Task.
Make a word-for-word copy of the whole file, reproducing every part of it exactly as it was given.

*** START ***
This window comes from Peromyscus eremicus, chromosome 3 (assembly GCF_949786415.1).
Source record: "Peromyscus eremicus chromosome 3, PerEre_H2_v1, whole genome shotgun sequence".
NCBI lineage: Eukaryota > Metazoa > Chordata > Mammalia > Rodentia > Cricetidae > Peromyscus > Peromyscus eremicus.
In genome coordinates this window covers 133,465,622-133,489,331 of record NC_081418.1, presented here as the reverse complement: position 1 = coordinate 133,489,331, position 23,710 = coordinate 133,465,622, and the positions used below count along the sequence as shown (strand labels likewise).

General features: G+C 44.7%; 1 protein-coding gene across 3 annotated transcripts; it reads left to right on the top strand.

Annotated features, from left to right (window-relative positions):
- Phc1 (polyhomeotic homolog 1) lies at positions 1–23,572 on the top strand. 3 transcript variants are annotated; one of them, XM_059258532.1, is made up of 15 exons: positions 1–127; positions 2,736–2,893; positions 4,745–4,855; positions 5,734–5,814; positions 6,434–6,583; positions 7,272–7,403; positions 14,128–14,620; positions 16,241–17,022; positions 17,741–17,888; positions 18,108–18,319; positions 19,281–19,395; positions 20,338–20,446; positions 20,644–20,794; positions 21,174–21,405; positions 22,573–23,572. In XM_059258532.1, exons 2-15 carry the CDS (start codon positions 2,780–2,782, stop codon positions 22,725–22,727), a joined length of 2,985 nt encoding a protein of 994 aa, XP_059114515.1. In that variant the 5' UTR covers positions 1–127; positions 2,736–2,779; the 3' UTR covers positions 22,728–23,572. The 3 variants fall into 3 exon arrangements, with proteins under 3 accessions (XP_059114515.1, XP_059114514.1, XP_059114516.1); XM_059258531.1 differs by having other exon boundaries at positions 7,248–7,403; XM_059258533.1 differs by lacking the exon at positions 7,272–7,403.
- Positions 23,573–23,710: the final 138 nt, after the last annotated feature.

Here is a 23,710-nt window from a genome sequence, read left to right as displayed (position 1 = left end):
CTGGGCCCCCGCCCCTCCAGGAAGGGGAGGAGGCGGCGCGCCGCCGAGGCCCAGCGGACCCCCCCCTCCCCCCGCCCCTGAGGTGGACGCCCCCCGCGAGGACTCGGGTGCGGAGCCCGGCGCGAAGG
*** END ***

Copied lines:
This window comes from Peromyscus eremicus, chromosome 3 (assembly GCF_949786415.1).
Source record: "Peromyscus eremicus chromosome 3, PerEre_H2_v1, whole genome shotgun sequence".
NCBI lineage: Eukaryota > Metazoa > Chordata > Mammalia > Rodentia > Cricetidae > Peromyscus > Peromyscus eremicus.
In genome coordinates this window covers 133,465,622-133,489,331 of record NC_081418.1, presented here as the reverse complement: position 1 = coordinate 133,489,331, position 23,710 = coordinate 133,465,622, and the positions used below count along the sequence as shown (strand labels likewise).

General features: G+C 44.7%; 1 protein-coding gene across 3 annotated transcripts; it reads left to right on the top strand.

Annotated features, from left to right (window-relative positions):
- Phc1 (polyhomeotic homolog 1) lies at positions 1–23,572 on the top strand. 3 transcript variants are annotated; one of them, XM_059258532.1, is made up of 15 exons: positions 1–127; positions 2,736–2,893; positions 4,745–4,855; positions 5,734–5,814; positions 6,434–6,583; positions 7,272–7,403; positions 14,128–14,620; positions 16,241–17,022; positions 17,741–17,888; positions 18,108–18,319; positions 19,281–19,395; positions 20,338–20,446; positions 20,644–20,794; positions 21,174–21,405; positions 22,573–23,572. In XM_059258532.1, exons 2-15 carry the CDS (start codon positions 2,780–2,782, stop codon positions 22,725–22,727), a joined length of 2,985 nt encoding a protein of 994 aa, XP_059114515.1. In that variant the 5' UTR covers positions 1–127; positions 2,736–2,779; the 3' UTR covers positions 22,728–23,572. The 3 variants fall into 3 exon arrangements, with proteins under 3 accessions (XP_059114515.1, XP_059114514.1, XP_059114516.1); XM_059258531.1 differs by having other exon boundaries at positions 7,248–7,403; XM_059258533.1 differs by lacking the exon at positions 7,272–7,403.
- Positions 23,573–23,710: the final 138 nt, after the last annotated feature.

Here is a 23,710-nt window from a genome sequence, read left to right as displayed (position 1 = left end):
CTGGGCCCCCGCCCCTCCAGGAAGGGGAGGAGGCGGCGCGCCGCCGAGGCCCAGCGGACCCCCCCCTCCCCCCGCCCCTGAGGTGGACGCCCCCCGCGAGGACTCGGGTGCGGAGCCCGGCGCGAAGG